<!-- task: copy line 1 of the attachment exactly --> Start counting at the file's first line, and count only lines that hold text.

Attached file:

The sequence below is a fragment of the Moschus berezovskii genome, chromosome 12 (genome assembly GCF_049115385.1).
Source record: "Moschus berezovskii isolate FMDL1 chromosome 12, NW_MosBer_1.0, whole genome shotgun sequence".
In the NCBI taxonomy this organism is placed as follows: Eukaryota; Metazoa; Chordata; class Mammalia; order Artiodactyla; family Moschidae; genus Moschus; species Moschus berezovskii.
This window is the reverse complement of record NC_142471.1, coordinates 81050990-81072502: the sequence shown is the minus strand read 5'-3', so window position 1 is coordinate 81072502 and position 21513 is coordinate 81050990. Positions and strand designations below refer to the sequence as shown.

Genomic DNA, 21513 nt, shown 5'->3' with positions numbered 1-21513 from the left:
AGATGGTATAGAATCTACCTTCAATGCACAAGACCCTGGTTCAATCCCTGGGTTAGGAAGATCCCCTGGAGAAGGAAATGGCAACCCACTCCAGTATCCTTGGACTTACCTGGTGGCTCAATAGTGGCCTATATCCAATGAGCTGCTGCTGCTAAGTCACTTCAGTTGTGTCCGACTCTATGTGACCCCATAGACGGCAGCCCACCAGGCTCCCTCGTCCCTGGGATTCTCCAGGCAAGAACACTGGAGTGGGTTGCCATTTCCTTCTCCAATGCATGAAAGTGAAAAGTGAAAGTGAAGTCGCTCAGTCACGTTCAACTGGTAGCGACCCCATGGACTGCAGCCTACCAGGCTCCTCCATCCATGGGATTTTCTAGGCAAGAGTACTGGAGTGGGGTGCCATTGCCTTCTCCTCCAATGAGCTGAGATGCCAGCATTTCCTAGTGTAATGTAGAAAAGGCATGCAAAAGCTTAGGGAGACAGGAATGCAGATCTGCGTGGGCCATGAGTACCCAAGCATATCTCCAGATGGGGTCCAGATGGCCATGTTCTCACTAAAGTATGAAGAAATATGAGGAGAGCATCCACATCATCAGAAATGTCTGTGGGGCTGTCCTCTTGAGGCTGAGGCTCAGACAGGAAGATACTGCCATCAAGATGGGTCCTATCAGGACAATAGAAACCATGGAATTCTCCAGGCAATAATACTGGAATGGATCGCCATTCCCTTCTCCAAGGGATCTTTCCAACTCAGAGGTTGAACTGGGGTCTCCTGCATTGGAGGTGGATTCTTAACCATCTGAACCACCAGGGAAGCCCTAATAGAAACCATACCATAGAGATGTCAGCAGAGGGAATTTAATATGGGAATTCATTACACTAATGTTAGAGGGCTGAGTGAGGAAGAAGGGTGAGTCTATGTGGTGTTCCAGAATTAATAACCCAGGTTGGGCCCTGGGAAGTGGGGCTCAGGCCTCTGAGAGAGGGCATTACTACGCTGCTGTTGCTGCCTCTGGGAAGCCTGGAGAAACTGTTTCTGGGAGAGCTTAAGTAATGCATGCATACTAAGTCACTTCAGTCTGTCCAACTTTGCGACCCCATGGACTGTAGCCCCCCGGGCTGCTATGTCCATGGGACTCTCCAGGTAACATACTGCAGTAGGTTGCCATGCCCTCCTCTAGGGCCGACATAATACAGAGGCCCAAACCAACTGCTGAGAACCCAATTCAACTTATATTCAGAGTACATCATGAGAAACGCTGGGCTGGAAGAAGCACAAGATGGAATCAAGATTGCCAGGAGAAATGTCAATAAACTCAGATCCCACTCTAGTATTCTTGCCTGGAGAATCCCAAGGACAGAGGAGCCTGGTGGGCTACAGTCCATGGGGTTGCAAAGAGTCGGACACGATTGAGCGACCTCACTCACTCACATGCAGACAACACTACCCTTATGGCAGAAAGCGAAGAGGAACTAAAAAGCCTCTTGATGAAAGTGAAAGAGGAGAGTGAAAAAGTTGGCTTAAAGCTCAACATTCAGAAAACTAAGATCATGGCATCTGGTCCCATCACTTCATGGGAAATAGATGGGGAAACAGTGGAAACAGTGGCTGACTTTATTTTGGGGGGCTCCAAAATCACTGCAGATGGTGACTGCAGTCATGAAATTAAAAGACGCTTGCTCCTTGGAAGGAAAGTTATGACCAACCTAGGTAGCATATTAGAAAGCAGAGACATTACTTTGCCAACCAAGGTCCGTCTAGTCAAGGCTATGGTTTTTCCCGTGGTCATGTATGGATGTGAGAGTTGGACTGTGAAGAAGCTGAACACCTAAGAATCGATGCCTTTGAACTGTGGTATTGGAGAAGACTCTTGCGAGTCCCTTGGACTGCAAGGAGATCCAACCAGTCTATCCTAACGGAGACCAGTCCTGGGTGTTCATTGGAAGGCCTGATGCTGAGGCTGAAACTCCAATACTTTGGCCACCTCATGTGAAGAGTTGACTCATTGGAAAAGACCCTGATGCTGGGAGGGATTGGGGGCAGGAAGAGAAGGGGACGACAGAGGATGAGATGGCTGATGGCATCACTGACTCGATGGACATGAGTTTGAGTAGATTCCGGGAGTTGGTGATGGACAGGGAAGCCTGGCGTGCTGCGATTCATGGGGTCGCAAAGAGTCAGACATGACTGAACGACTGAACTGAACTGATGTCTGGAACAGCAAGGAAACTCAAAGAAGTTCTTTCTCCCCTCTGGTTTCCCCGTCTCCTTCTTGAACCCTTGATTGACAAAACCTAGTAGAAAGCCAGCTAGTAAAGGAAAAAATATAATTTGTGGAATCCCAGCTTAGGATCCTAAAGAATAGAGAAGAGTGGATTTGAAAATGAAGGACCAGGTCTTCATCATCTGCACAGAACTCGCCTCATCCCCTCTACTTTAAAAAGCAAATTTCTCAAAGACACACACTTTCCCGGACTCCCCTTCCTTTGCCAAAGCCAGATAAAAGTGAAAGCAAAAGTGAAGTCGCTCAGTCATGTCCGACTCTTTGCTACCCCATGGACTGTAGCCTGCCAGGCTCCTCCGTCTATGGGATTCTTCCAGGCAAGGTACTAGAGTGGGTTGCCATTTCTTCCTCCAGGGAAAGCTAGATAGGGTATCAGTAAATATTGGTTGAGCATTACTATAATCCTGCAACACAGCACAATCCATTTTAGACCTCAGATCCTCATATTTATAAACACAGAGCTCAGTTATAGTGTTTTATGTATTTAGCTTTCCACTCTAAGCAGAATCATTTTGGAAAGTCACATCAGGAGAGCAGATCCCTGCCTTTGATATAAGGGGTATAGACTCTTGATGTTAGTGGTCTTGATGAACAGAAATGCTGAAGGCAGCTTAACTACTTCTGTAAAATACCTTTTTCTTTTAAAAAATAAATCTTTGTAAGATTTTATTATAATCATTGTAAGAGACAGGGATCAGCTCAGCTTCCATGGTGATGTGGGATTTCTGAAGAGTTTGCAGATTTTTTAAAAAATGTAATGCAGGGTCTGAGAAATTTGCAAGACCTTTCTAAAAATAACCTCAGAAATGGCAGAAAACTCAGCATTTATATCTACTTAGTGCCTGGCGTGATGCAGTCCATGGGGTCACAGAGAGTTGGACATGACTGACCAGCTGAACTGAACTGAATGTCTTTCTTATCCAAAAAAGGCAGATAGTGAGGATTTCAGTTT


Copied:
The sequence below is a fragment of the Moschus berezovskii genome, chromosome 12 (genome assembly GCF_049115385.1).